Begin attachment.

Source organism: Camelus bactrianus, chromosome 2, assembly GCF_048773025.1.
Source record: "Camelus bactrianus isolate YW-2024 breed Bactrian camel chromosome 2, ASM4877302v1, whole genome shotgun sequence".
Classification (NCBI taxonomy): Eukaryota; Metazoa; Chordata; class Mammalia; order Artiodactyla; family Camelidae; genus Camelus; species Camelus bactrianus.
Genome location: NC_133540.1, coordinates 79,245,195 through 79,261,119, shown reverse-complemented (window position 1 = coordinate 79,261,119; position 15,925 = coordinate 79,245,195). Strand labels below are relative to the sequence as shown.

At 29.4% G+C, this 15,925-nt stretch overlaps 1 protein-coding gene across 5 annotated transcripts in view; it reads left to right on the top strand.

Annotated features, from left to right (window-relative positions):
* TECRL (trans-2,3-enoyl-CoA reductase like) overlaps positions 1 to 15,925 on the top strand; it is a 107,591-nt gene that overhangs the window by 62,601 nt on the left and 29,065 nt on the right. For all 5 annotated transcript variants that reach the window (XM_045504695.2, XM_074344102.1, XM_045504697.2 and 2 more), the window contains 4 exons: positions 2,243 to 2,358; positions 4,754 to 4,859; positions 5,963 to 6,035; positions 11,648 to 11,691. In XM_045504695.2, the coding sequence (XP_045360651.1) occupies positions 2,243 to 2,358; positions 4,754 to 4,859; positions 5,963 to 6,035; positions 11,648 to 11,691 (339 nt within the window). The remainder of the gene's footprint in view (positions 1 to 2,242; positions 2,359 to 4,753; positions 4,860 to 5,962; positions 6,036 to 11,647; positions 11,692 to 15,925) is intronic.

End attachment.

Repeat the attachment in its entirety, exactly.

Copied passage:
Source organism: Camelus bactrianus, chromosome 2, assembly GCF_048773025.1.
Source record: "Camelus bactrianus isolate YW-2024 breed Bactrian camel chromosome 2, ASM4877302v1, whole genome shotgun sequence".
Classification (NCBI taxonomy): Eukaryota; Metazoa; Chordata; class Mammalia; order Artiodactyla; family Camelidae; genus Camelus; species Camelus bactrianus.
Genome location: NC_133540.1, coordinates 79,245,195 through 79,261,119, shown reverse-complemented (window position 1 = coordinate 79,261,119; position 15,925 = coordinate 79,245,195). Strand labels below are relative to the sequence as shown.

At 29.4% G+C, this 15,925-nt stretch overlaps 1 protein-coding gene across 5 annotated transcripts in view; it reads left to right on the top strand.

Annotated features, from left to right (window-relative positions):
* TECRL (trans-2,3-enoyl-CoA reductase like) overlaps positions 1 to 15,925 on the top strand; it is a 107,591-nt gene that overhangs the window by 62,601 nt on the left and 29,065 nt on the right. For all 5 annotated transcript variants that reach the window (XM_045504695.2, XM_074344102.1, XM_045504697.2 and 2 more), the window contains 4 exons: positions 2,243 to 2,358; positions 4,754 to 4,859; positions 5,963 to 6,035; positions 11,648 to 11,691. In XM_045504695.2, the coding sequence (XP_045360651.1) occupies positions 2,243 to 2,358; positions 4,754 to 4,859; positions 5,963 to 6,035; positions 11,648 to 11,691 (339 nt within the window). The remainder of the gene's footprint in view (positions 1 to 2,242; positions 2,359 to 4,753; positions 4,860 to 5,962; positions 6,036 to 11,647; positions 11,692 to 15,925) is intronic.